By Stephen Gandel
October 11, 2013

FORTUNE — On Friday, JPMorgan said that it had put aside $23 billion to cover future fines and legal bills. Even beyond the size, the disclosure was an unusual one. Banks don’t typically say how much they have to cover legal bills. And it’s the first time that JPMorgan has ever disclosed the number.

Bank executives have long said they won’t disclose the figure because it could open them up to more suits or hurt their negotiations with regulators. Indeed, Jack Welch on CNBC implied releasing the number was a silly move on CEO Jamie Dimon’s part. “It’s going to be open season,” said Welch, the former CEO of GE, who is considered a management guru. Welch said regulators and others will now know how much JPMorgan will be willing to pay.

But that excuse has always been a little weak. Just because JPMorgan is saying how much in total it would spend on its legal bills and settlements, it doesn’t say anything about what it would spend on any one case. It could easily tell regulators that the money is committed to other cases. And indeed in a call with reporters following its earnings announcement on Friday, Dimon refused to say what the $23 billion was for.

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What’s more, JPMorgan doesn’t have to spend the money. It’s just a reserve. And banks reverse reserves all the time. JPMorgan (JPM) took back $1.9 billion in loan loss reserves in the third quarter of this year alone.

Analysts had already made their guesses about JPMorgan’s legal bills. Morgan Stanley analyst Betsy Graseck estimated the legal reserve was $12 billion, before Friday’s announcement that JPMorgan was going to add another $9.2 billion. Another analyst put it at $15 billion. So the actual number was pretty close.

Nonetheless, Dimon must have felt compelled to release the actual number because of concerns that the bank hadn’t put enough aside to cover large settlements. He may have felt that his bank was not getting credit for the money it had already put away. But the number does suggest that the bank still has significant legal bills ahead of it.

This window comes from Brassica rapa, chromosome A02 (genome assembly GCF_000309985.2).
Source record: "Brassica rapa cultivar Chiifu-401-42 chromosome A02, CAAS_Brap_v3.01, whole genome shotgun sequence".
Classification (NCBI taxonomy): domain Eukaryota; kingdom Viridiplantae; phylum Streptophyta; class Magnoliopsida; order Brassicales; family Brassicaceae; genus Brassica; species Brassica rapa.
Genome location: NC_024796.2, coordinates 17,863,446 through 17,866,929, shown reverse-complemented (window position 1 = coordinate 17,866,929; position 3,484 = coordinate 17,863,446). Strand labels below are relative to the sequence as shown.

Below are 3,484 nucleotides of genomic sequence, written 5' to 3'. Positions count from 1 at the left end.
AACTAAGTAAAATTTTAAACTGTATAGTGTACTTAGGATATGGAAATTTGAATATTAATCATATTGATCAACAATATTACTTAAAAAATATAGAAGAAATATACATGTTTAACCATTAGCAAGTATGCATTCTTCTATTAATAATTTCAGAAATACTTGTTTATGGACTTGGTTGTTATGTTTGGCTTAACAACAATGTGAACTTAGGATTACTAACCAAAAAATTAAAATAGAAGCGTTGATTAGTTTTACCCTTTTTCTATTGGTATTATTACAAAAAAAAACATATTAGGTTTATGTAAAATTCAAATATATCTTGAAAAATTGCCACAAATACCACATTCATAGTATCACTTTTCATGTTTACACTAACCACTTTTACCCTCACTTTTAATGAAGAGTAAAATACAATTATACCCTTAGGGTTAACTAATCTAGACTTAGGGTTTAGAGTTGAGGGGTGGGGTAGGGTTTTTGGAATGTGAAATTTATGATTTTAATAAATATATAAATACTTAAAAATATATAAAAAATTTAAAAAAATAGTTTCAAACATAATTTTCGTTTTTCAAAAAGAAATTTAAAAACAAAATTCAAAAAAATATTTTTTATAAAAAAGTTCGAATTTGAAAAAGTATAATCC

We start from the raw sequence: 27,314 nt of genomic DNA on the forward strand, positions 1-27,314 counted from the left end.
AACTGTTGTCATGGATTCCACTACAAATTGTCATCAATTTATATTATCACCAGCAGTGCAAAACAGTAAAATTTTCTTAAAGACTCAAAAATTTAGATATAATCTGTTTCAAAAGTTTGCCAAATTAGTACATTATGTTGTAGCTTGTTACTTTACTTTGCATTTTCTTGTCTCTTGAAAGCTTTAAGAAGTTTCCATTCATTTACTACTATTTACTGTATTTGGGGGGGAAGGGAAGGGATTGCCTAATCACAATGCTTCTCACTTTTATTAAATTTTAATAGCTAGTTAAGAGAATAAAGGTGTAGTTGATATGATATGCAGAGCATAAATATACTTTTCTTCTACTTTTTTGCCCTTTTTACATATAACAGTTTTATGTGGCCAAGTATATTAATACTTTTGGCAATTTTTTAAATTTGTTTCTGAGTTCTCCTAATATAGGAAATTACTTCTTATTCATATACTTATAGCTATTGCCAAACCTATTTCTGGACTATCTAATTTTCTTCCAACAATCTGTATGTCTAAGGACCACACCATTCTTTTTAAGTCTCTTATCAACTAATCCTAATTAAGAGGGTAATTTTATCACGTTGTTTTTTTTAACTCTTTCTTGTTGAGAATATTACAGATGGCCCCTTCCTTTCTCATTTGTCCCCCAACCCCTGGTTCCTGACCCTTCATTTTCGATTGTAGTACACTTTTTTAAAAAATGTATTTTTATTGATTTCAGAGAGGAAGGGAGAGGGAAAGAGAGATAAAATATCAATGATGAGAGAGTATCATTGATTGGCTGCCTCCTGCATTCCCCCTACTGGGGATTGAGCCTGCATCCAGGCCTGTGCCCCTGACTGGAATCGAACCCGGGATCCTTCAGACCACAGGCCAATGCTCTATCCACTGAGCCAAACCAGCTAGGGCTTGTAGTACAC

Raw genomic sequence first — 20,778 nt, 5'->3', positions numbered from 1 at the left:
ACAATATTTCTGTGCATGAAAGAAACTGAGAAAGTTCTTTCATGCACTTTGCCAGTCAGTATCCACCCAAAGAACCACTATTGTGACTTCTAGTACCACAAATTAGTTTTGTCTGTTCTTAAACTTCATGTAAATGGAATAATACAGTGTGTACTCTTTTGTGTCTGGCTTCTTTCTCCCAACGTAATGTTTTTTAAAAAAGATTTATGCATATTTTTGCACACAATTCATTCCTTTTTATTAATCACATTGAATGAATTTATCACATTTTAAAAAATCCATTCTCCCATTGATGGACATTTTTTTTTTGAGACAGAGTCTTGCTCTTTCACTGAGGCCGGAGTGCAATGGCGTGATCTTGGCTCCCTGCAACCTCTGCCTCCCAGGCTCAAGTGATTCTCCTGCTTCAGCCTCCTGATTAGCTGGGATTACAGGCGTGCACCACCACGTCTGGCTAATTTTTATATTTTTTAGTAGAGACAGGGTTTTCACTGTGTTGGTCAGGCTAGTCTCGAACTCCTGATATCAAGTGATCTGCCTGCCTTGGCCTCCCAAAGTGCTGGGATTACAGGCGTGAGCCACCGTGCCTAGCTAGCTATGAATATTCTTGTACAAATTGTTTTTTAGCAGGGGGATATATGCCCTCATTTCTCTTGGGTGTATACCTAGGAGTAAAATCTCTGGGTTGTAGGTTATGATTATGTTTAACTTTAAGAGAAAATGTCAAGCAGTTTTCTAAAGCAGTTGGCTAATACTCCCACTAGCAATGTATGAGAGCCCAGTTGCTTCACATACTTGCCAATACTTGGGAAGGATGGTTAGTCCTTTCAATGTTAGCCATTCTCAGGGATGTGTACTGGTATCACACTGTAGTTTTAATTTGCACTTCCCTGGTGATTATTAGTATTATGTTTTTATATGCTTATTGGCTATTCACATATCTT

It has been rumored that the bank will pay $11 billion to settle claims from a number of regulators that it misled investors about the quality of the mortgages it was selling in the run up to the financial crisis. That still leaves another $12 billion that JPMorgan expects to pay out. JPMorgan is in the middle of a number of legal battles. But having paid nearly $1 billion to settle charges related to the London Whale, and nearly $500 million for manipulating energy prices in California, few thought JPMorgan, beside the $11 billion for mortgages, had that many more big ticket settlements still ahead of it.

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Analysts on the conference call also pounced on another oddity. On top of legal reserves, banks typically say how much they might have to pay in legal bills above what they have put away in reserves. Despite adding $9.2 billion to its reserves, JPMorgan’s estimate of excess legal costs only dropped by about a billion to $5.7 billion. JPMorgan executives declined to comment why that number hadn’t dropped more, and what that additional $5 billion could be for.

Still, a little bit of light on legal fees is better than nothing.

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